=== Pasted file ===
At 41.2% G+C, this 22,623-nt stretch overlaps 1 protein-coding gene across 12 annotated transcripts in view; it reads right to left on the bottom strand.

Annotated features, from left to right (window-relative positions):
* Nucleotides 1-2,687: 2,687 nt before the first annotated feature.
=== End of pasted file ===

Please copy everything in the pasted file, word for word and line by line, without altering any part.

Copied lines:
At 41.2% G+C, this 22,623-nt stretch overlaps 1 protein-coding gene across 12 annotated transcripts in view; it reads right to left on the bottom strand.

Annotated features, from left to right (window-relative positions):
* Nucleotides 1-2,687: 2,687 nt before the first annotated feature.